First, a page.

The aquanaut tracking system is a centerpiece of our exploration analog activities. When we go back to the moon to stay, our astronauts will sometimes be going on lengthy excursions away from their base. Obviously for their own safety, as well as for situational awareness for the Mission Control team in Houston, it will be beneficial to know where they are. Think of an air traffic controller seeing a screen showing each airplane in the area - its distance away, its bearing (direction from the tower), and a little track of dots (called "breadcrumbs") showing where it has been. This is how our aquanaut tracking system works. It has a transceiver mounted above Aquarius which sends ultrasonic signals out across the reef. The aquanauts and/or ROV are outfitted with a transponder. When the transponder gets interrogated by the incoming signal from the transceiver, it replies with identifying information. Thus our mission controllers in the ExPOC and crewmembers inside the habitat know where each aquanaut and the ROV are with respect to the habitat, as well as where they've been. You'll see how valuable this tool is for the upcoming "cargo vehicle" search...

Last night we celebrated the midpoint of the NEEMO 9 mission, in the tradition of the 100-day parties we frequently have for our crewmembers aboard the International Space Station. The crew graciously planned this in advance as a show of appreciation to their families, the staff of the National Undersea Research Center (NURC), the Topside Team, and the team in the ExPOC. At NURC there was a feast for the staff and Topside Team. In Houston, the families of the crew and ExPOC team gathered in the ExPOC for a ceremonial cake. We had a videoconference set up with Aquarius, and the crew and all present got to talk, laugh, and share the experience together. It's hard to believe the mission is nearing its end!

Thanks for staying with us!
- NEEMO 9 Topside Team

For crew journals, live webcam views, images and aquanaut profiles, visit:


 NEEMO 9 Mission Journal Number 15
"The barracuda seemed particularly impressed with this new structure and hovered around the truss element facing into the current! "
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 NEEMO 9 Mission Journal Number 14
"Scuttle bunny was flying around the reef at quite a pace with test pilot Ron at the controls."
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 NEEMO 9 Mission Journal Number 13
"But what a sight after we turned off our lights. Bioluminescent creatures ... lit up the sea around us."
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 NEEMO 9 Mission Journal Number 12
"We're sitting at the galley table writing our journals and as usual we're distracted by the beauty out the galley view port."
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 NEEMO 9 Mission Journal Number 10
"It was pretty exciting to me to be here living and working on Aquarius on the 25th anniversary of STS-1."
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 NEEMO 9 Mission Journal Number 9
"As I write this a large sea turtle just decided to park its belly on our main view port (where I'm presently sitting)."
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 NEEMO 9 Mission Journal Number 8
"This marks the first time in human history an entire robotic surgical platform was transported to an extreme environment ... and was manipulated successfully from afar."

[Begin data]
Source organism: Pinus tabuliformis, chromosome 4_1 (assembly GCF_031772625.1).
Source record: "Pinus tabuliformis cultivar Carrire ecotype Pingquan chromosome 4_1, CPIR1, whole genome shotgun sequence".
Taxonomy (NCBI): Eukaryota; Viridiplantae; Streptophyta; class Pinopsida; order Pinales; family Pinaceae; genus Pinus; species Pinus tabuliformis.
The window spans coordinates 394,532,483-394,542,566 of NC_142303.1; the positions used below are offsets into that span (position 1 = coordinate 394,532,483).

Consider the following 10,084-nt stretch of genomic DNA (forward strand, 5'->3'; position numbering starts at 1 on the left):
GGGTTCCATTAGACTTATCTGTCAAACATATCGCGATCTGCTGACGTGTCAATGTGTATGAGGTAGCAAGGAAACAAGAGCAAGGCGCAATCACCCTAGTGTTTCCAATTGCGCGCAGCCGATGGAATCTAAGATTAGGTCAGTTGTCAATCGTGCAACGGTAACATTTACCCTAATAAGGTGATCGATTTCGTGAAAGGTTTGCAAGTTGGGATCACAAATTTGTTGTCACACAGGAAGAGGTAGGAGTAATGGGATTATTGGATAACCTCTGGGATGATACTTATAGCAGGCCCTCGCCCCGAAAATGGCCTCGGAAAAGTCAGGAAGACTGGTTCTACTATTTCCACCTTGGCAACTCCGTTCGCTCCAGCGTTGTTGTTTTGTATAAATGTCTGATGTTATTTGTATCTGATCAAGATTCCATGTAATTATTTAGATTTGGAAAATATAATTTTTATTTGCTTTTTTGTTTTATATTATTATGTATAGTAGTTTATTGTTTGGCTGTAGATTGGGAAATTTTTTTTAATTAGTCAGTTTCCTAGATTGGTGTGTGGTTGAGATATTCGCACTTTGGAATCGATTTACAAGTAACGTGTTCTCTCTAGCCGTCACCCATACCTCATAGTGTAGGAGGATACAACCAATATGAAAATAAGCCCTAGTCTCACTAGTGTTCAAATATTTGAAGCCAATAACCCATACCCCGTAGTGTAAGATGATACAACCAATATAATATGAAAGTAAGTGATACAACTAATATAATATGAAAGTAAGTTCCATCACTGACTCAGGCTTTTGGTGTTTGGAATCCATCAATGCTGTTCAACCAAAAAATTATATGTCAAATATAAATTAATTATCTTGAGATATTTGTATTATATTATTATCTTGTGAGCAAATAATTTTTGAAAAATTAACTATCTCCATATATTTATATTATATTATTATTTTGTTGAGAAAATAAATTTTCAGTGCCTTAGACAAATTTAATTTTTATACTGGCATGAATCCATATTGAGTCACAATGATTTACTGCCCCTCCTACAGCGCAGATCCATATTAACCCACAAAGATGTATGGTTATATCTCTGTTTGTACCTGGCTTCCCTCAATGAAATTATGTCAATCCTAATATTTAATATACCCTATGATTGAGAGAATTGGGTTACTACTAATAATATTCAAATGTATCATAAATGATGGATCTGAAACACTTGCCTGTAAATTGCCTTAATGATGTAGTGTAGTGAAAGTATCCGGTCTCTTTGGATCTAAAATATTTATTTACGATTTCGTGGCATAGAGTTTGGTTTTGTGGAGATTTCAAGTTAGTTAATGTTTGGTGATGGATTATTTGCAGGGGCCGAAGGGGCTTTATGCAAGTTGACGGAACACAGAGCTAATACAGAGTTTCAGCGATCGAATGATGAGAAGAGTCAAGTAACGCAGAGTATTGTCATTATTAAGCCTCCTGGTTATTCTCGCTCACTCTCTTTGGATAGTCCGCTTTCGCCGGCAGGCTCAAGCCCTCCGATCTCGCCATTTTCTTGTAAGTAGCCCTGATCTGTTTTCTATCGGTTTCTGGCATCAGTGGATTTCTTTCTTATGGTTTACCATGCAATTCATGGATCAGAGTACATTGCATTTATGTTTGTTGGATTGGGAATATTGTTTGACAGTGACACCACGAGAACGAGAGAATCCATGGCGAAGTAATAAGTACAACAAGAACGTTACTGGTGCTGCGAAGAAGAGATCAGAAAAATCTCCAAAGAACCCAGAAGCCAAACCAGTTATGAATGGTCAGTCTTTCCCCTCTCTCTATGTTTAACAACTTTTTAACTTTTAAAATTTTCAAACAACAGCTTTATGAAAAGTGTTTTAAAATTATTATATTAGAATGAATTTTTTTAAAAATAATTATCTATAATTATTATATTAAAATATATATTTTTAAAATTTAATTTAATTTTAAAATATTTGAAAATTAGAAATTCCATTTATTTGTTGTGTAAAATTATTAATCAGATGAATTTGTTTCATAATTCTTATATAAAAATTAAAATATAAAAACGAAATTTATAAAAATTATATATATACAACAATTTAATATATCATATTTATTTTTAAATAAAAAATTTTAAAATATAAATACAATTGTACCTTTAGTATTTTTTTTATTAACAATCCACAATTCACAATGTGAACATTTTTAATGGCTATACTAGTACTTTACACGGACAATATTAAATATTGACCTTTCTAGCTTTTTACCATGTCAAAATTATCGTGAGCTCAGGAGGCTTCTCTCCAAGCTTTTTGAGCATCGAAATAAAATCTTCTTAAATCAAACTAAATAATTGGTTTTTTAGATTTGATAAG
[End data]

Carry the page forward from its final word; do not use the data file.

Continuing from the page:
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 NEEMO 9 Mission Journal Number 7
"There is nothing quite like the transition from a warm bed to a cold wetsuit to wake you up in the morning!"
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 NEEMO 9 Mission Journal Number 6
"The EEG net leaves a particularly attractive series of marks on the subject's head-- looks like we have been kissed by an octopus."
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 NEEMO 9 Mission Journal Number 5
"It's ... incredible to watch the sunset from 47 feet beneath the surface."
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 NEEMO 9 Mission Journal Number 4
"Today was a day filled with outreach events, both 'educational' (to school children) and 'public affairs' (to media)."
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 NEEMO 9 Mission Journal Number 3
"One of the highlights of the day was our videoconference with Jeff Williams and Bill McArthur on the International Space Station."
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 NEEMO 9 Mission Journal Number 2
"Today at 10:38 a.m. Ron Garan, Nicole Stott, and Tim Broderick joined an elite group of people in this world who have spent 24 hours under the sea in 'saturation,' making them the world's three newest aquanauts."
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 NEEMO 9 Mission Journal Number 1
"I'm looking forward to my first night of 'sleeping with the fishes.'"
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 NEEMO 9 Training Journal Number 6
"The mission as planned will be the most complex and longest NEEMO and Aquarius mission to date."
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 NEEMO 9 Training Journal Number 5
"It was an interesting experience talking to one another and looking out the windows into the ocean while standing on the bottom at 60 feet!!"
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 NEEMO 9 Training Journal Number 4
"Ross ... intentionally swam Nicole and I around in circles to try and get us lost. He did a pretty good job!"
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 NEEMO 9 Training Journal Number 3
"The pace is beginning to pick-up with more diving tasks being added every day."
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 NEEMO 9 Training Journal Number 2
"On our way out, we saw a pod of dolphins which started following the boat and leaping out of the waves."
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 NEEMO 9 Training Journal Number 1
"Today was our first day of training in our final week before the mission."